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Phonics is all about the relationship between sounds and letters and using that letter-sound knowledge to read and spell words!
With a strong phonics knowledge, your child will be able to read and spell unfamiliar words.
But phonics can also be confusing! In English, there are 44 sounds, 26 letters, and 75 basic phonograms (single or multi-letter representations of sounds).
And kids with dyslexia REALLY struggle with phonics!
If you show your child a nonsense word (like fisp), can they read it? If you ask them to spell ‘plit’, how do they do?
If your child is struggling with phonics development, there are things we can do to help them!
First of all, there are Orton-Gillingham based programs that provide a strong phonemic awareness and phonics foundation.
But you can also follow the same basic process at home, by following a few steps:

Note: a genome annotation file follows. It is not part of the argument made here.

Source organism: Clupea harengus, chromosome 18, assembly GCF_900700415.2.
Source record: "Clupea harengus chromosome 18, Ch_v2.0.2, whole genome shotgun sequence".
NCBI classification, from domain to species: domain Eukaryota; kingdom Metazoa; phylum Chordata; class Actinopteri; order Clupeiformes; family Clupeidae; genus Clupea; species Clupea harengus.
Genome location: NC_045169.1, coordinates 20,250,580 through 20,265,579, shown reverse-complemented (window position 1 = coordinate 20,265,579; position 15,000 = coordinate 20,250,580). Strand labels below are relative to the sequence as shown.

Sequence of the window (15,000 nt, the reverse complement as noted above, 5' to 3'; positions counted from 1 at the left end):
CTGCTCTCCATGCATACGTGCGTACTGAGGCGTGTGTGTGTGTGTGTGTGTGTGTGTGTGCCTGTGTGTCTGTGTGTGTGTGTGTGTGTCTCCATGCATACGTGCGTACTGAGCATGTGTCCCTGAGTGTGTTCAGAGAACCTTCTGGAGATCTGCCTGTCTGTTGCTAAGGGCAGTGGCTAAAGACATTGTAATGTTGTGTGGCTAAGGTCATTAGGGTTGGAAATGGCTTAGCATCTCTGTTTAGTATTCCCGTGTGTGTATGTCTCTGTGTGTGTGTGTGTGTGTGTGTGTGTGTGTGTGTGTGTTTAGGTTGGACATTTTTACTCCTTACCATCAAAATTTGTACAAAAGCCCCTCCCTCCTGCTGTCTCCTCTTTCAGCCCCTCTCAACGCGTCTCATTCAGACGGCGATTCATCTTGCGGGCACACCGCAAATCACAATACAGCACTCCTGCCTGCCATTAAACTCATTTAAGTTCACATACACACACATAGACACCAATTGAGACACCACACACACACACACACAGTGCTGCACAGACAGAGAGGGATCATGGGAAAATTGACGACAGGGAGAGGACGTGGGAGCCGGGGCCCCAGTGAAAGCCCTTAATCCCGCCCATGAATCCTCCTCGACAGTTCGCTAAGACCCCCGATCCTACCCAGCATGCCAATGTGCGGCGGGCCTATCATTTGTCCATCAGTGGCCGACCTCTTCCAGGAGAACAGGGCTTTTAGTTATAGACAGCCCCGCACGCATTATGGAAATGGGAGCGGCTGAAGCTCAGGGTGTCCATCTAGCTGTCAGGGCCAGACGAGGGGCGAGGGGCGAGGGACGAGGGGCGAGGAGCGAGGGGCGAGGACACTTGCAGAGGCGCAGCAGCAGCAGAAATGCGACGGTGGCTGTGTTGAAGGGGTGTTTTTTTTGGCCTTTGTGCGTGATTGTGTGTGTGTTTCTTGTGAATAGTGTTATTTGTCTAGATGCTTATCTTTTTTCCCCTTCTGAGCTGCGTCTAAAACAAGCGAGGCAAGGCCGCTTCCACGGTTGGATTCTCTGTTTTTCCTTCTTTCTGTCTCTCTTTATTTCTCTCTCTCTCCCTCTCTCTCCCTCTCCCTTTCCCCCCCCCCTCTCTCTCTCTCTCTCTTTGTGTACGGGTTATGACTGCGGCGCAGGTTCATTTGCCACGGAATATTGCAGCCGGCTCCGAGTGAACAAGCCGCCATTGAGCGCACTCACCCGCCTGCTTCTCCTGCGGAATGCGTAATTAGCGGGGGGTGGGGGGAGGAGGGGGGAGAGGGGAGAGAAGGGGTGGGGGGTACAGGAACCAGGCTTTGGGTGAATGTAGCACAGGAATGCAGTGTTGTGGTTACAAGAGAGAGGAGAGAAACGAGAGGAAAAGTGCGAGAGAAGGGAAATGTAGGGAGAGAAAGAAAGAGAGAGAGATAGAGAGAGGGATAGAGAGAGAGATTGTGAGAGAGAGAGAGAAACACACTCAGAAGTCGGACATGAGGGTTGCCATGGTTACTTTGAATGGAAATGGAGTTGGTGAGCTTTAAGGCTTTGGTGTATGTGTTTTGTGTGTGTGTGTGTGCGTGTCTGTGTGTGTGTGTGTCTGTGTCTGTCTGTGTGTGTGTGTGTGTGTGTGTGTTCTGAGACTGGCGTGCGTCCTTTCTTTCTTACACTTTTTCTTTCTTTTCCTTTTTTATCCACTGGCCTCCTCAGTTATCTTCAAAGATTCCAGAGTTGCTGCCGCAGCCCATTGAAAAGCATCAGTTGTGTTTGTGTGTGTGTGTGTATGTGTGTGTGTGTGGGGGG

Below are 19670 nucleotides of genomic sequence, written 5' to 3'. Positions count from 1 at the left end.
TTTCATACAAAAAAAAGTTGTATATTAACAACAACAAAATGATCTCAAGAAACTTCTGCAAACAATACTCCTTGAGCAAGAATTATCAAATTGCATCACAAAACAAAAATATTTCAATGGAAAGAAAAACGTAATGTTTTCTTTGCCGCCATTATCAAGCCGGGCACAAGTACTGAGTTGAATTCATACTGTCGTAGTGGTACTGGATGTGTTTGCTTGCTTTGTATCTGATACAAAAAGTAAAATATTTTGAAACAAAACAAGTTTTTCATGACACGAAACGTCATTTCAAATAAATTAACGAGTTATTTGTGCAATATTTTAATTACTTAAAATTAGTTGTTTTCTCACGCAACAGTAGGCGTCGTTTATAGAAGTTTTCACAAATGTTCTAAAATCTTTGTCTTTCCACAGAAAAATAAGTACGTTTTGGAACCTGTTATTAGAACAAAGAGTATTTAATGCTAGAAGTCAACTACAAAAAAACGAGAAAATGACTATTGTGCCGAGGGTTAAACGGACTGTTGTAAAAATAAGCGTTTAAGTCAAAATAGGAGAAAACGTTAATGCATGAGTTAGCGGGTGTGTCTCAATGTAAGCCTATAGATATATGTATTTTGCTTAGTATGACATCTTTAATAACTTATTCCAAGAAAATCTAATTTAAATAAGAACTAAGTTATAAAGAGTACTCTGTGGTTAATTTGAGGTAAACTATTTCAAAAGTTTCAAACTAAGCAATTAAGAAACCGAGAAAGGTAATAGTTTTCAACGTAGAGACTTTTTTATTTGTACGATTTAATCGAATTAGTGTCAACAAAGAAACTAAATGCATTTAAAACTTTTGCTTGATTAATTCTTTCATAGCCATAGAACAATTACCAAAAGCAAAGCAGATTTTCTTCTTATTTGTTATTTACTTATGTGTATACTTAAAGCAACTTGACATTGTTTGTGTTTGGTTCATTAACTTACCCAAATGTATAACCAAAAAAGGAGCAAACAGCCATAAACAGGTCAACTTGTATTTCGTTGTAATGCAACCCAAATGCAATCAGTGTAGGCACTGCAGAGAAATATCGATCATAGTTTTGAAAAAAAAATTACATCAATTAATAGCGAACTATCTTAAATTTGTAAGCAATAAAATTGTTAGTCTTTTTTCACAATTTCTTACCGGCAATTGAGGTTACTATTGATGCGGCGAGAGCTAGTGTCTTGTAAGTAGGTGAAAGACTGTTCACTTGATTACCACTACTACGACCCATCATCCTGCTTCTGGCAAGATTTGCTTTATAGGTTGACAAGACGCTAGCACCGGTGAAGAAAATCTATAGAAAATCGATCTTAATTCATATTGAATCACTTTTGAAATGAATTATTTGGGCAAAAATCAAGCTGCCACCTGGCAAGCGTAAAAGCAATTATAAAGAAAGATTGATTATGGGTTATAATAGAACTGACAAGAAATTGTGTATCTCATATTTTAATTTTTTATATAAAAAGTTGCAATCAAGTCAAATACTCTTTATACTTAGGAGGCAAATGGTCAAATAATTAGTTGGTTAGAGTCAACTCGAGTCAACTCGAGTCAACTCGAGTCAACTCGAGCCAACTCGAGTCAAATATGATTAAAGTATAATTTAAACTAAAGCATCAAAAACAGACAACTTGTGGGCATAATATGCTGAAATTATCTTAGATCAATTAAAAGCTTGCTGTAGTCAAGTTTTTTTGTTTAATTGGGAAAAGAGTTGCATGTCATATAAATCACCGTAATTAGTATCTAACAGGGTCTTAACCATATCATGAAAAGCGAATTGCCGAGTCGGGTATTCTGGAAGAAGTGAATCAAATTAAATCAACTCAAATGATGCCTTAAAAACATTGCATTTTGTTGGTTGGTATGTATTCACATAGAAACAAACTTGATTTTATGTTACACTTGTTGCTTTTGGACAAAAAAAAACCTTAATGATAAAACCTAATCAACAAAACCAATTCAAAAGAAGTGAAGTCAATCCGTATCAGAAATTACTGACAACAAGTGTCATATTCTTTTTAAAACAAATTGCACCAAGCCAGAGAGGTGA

Step 1: Start by developing phonemic awareness! Check out the episode on phonemic awareness for specific steps on how to do this part yourself!
Step 2: Be sure your child knows the letter and sound correspondences. For most kids, this is just about plenty of exposure and practice. It could be flashcards, but multi-sensory approaches typically work best.
Write letters in sand, build them with playdough, make whole body dance moves about letters and sounds!
Some kids with dyslexia need the mouth formation for each letter sound really demonstrated explicitly for them.
Keep in mind that there are 75 basic phonograms and many of those 26 letters have multiple sounds
Step 3: Have your child put their letter-sound knowledge to use! Reading is typically easier than spelling for most kids, so reading will develop faster. Take each at their own pace!
Get progressively more complex (C = consonant sound; V = Vowel sound):
Step 4: Next come the multisyllabic words!
Take individual words that they can read and make compound words.
Then use prefixes and suffixes.
Many multi-syllabic words are VERY phonetic, making them easy to read and spell once a child knows how to chunk them and use phonics skills!
Takeaway: Phonics is important, but can be difficult for those with dyslexia. A systematic intervention is necessary (but it is also something that you can provide completely for free!)
If you suspect your child may have dyslexia, take the quiz “Is My Child Dyslexic?” here to find out how likely it is! (This is not a diagnostic tool, but a simple pre-screener that you can use to help guide you!)